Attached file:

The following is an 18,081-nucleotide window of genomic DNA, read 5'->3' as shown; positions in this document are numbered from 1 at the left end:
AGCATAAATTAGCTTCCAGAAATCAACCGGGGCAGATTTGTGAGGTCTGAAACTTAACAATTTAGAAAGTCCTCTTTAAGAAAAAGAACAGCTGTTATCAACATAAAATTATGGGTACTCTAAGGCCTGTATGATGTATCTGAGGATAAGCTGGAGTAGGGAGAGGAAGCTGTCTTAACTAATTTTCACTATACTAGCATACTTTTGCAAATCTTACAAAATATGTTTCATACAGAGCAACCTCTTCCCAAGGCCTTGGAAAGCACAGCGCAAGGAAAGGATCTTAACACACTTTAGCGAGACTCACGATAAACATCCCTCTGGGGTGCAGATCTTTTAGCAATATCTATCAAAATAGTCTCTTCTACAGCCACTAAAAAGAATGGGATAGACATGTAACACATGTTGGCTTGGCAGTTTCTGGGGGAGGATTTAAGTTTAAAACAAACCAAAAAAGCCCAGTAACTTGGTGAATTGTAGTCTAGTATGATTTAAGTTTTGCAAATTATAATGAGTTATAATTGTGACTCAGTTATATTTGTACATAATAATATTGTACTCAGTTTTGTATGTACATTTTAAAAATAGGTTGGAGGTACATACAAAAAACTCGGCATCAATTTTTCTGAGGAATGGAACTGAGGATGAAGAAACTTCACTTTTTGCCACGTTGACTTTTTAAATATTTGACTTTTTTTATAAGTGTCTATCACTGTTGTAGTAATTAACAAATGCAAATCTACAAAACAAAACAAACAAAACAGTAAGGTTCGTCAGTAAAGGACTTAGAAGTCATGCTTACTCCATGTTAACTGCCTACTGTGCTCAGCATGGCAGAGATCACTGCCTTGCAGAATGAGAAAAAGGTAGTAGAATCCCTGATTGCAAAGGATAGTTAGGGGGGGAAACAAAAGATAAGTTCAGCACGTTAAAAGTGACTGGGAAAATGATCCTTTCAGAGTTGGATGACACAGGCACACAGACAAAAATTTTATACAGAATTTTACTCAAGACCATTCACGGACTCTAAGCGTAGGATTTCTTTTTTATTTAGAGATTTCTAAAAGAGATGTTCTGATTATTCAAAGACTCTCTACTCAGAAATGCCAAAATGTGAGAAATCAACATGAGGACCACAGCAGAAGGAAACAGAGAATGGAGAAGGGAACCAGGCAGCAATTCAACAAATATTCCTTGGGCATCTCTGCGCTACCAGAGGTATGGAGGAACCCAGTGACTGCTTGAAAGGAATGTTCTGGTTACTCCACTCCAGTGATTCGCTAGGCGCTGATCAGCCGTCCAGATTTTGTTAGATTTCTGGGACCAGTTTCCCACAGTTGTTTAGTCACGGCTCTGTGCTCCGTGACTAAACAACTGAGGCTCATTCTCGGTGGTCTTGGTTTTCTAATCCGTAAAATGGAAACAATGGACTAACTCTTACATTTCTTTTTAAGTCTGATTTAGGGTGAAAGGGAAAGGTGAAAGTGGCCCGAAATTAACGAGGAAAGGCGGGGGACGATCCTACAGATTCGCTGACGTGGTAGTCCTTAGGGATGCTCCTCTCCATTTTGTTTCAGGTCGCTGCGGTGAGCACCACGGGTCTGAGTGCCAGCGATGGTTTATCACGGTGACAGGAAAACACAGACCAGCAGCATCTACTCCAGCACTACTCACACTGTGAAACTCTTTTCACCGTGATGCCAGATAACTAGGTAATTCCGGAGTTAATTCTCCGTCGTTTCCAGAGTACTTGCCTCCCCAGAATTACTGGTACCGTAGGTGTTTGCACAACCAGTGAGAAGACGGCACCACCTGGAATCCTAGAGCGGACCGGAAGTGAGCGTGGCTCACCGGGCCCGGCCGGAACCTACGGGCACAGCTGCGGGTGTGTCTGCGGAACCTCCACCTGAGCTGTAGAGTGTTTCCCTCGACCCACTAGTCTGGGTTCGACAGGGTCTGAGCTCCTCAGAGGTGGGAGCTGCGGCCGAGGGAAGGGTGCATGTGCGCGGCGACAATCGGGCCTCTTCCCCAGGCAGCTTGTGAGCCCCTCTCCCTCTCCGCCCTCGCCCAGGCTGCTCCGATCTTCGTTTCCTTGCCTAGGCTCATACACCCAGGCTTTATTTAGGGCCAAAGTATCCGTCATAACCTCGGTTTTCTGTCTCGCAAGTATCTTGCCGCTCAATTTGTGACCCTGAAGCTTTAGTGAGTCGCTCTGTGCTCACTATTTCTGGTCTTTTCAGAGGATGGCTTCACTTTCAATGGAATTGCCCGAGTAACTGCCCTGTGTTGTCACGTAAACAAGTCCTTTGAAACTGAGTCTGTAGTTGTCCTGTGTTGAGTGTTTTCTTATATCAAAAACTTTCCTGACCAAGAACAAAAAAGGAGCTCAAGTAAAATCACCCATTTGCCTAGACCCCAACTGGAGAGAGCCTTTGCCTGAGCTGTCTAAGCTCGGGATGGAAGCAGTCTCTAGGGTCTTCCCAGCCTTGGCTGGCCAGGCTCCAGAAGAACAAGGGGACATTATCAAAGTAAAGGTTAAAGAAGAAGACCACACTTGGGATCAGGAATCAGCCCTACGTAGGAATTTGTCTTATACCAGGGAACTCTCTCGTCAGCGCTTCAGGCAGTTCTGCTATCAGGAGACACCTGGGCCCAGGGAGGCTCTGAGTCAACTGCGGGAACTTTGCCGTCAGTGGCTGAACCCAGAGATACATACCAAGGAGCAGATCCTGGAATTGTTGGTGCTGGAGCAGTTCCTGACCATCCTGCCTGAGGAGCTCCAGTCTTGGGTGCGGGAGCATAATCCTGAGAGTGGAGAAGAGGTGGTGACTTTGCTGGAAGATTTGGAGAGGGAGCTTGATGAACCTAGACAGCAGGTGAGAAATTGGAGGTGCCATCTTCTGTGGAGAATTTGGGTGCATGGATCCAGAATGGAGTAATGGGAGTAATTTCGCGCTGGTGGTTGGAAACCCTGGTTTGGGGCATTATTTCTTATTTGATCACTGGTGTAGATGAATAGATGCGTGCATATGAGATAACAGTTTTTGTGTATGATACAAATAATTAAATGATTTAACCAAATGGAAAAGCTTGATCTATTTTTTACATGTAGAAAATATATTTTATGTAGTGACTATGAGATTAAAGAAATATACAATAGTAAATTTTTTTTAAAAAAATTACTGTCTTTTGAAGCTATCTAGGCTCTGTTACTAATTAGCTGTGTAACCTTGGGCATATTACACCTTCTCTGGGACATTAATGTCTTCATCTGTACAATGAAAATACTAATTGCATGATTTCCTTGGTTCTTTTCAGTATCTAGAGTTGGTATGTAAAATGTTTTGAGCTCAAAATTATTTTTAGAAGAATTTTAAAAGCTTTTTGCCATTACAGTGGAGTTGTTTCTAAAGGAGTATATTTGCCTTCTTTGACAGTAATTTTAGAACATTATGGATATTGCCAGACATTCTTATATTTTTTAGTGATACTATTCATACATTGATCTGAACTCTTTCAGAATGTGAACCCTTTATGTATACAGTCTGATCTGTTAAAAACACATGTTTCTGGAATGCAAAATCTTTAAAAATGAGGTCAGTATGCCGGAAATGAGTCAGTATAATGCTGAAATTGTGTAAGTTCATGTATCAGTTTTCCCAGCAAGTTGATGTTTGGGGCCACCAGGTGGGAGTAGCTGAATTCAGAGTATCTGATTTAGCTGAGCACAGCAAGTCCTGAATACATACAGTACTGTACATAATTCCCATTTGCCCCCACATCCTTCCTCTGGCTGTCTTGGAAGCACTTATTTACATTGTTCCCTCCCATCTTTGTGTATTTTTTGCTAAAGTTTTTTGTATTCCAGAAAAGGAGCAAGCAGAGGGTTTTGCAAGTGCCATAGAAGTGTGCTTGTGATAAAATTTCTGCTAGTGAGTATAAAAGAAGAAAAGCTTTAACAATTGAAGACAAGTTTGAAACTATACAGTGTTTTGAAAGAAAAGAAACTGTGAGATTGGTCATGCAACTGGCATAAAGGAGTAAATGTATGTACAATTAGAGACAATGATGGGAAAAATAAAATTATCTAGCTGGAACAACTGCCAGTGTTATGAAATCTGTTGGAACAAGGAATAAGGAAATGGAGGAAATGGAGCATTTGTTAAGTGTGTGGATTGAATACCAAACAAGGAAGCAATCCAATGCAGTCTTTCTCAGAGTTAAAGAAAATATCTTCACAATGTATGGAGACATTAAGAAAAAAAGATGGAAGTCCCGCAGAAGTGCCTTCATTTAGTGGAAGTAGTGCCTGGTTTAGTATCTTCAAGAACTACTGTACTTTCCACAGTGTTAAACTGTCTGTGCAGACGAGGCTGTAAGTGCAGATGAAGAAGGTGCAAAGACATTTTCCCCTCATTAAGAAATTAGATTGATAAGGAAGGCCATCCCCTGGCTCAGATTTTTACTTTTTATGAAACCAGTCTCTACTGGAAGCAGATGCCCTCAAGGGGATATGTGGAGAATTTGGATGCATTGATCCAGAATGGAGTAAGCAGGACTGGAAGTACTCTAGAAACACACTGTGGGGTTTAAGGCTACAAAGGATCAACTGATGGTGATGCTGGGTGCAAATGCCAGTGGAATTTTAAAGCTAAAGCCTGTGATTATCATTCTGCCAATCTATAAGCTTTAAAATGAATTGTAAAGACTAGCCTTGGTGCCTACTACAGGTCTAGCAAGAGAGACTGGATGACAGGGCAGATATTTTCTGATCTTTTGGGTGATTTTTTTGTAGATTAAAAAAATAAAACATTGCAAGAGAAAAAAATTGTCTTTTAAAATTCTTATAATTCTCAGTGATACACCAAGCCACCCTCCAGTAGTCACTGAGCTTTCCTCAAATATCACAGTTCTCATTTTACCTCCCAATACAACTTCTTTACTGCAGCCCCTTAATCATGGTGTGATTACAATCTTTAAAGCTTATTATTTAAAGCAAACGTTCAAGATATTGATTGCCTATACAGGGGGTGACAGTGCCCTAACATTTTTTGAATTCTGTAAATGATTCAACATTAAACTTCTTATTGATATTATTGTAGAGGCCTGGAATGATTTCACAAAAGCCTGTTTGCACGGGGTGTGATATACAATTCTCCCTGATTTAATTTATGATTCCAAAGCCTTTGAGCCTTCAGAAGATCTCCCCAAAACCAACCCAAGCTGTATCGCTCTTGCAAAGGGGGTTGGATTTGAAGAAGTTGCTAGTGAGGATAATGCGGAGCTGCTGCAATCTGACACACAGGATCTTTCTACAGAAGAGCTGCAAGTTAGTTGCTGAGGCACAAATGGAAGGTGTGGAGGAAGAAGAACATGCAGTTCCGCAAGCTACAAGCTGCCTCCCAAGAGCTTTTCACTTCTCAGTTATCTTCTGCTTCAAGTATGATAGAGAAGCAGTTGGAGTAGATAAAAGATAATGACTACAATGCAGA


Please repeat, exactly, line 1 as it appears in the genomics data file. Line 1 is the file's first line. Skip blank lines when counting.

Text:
The following is an 18,081-nucleotide window of genomic DNA, read 5'->3' as shown; positions in this document are numbered from 1 at the left end: